Slugger Seasonal Book Club: Vol 4

It’s getting to be the time of year when you have to start thinking about gifts. Bah. For others. Humbug. Or maybe all this talk about wind farms and / or Amazon Anonymous makes you long for a simpler, pre-tech era. Or perhaps you are just a bibliobibuli, c.f. someone who reads too much. Either way, this seasonal Slugger book club is for you. So pull up an armchair while we discuss classic NI books, past and present.

This week….Kathleen Coyle’s A Flock of Birds.

Kathleen Coyle


Who dunnit: Kathleen Coyle, born 1883 in the Maiden City. A suitably challenging childhood (take that Angela’s Ashes), becoming lame following an accident when she was only three years old and a chronic alcoholic father, who frittered away what remained of his family’s wealth. Home schooled and cut off from other children, young Kathleen became a voracious reader. The family home burned to the ground, and Kathleen and her family moved to Liverpool in 1906, where she was briefly a public librarian. Coyle then moved to London and from there to Dublin where in 1915, at the spinsterish age of thirty-two, she married Charles O’Meagher. They had two children, Michele and Kestrel (yes, like the bird), but separated after four years of marriage. Coyle was an activist in the labour and suffragist movements. Right on. She later moved to the continent where she came to know James and Norah Joyce. She published her first novel in 1923, having begun to write in order to make an income and provide for her family (those were the days, when that would have been a valid career choice. Sigh.). In 1937 Coyle and her children moved to New Hampshire.  She later lived among other writers in the epicentre of writerly hip, Greenwich Village, New York.

 A flock of birds

Why is it a classic: A review in The Spectator back when it was first published describes it in glowing terms: “Coyle’s work has quality : it has atmosphere too, but of so rarefied a nature that not all readers will be able to survive it. Her story, dealing with the actions and reactions of the friends of a man who is about to be-hanged, is exquisitely written and full of little, unexpected truths. The beginning, for instance, with its picture of the mother of the condemned man going out of court and noticing every detail of a hat-shop window, is saturated with truth.” Is there a touch of misery memoir in here? No doubt. But Coyle was nothing if not a resilient, talented and independent survivor, so don’t come here seeking silently weeping women and roguish men.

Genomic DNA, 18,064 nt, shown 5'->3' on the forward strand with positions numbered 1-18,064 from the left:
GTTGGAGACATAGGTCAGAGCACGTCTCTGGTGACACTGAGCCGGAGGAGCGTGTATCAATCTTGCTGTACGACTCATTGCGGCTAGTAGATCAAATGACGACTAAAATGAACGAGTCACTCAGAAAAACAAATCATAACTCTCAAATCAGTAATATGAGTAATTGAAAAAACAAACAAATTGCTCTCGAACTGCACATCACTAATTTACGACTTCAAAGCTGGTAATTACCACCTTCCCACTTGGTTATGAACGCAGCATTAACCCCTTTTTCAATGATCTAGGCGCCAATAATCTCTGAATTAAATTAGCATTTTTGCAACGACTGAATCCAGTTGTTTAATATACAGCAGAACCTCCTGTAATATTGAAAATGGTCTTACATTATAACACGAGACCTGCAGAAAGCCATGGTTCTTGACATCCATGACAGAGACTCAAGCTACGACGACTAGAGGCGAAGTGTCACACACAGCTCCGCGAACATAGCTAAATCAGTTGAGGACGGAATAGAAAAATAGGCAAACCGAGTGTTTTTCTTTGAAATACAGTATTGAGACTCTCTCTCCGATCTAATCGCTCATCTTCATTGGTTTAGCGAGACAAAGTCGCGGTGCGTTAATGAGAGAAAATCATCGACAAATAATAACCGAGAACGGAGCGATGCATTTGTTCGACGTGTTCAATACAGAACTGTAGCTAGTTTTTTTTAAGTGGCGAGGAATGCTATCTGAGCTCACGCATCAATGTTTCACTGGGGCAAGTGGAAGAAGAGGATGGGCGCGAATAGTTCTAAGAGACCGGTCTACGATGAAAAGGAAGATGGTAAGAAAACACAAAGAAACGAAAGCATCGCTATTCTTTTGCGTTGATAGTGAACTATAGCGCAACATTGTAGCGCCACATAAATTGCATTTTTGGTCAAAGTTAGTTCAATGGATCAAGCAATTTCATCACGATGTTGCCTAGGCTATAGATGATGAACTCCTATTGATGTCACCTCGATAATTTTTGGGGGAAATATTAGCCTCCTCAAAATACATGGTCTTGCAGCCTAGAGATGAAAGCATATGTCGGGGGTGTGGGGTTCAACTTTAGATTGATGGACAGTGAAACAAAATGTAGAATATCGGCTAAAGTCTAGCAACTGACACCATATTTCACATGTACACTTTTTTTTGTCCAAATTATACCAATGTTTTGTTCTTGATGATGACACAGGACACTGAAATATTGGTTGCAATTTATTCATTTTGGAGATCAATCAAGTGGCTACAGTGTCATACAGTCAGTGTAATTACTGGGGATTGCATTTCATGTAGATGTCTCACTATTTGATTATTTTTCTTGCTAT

Reasons to Give it a Miss: If the synopsis “The place is Northern Ireland, the year is 1918”, isn’t your cup of tea, then probably best to pass on by. Christy being sentenced to death for a murder he did not commit might scream KEN LOACH FILM to some.

Kathleen Coyle1


Can I just watch the movie?: Not exactly but there is a very good short film about or more accurately inspired by Kathleen Coyle (Kathleen, 2014), which was made by Susan McWilliam. Not exactly a Hollywood blockbuster but well worth a watch.

Who to buy it for: Proud turban wearers. Strong women. Greenwich village hipster writer afficianados.

What do you think? Top of the list or would you rather get coal in your stocking? Back every week from now til Christmas…ho ho ho etc.

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  • SeaanUiNeill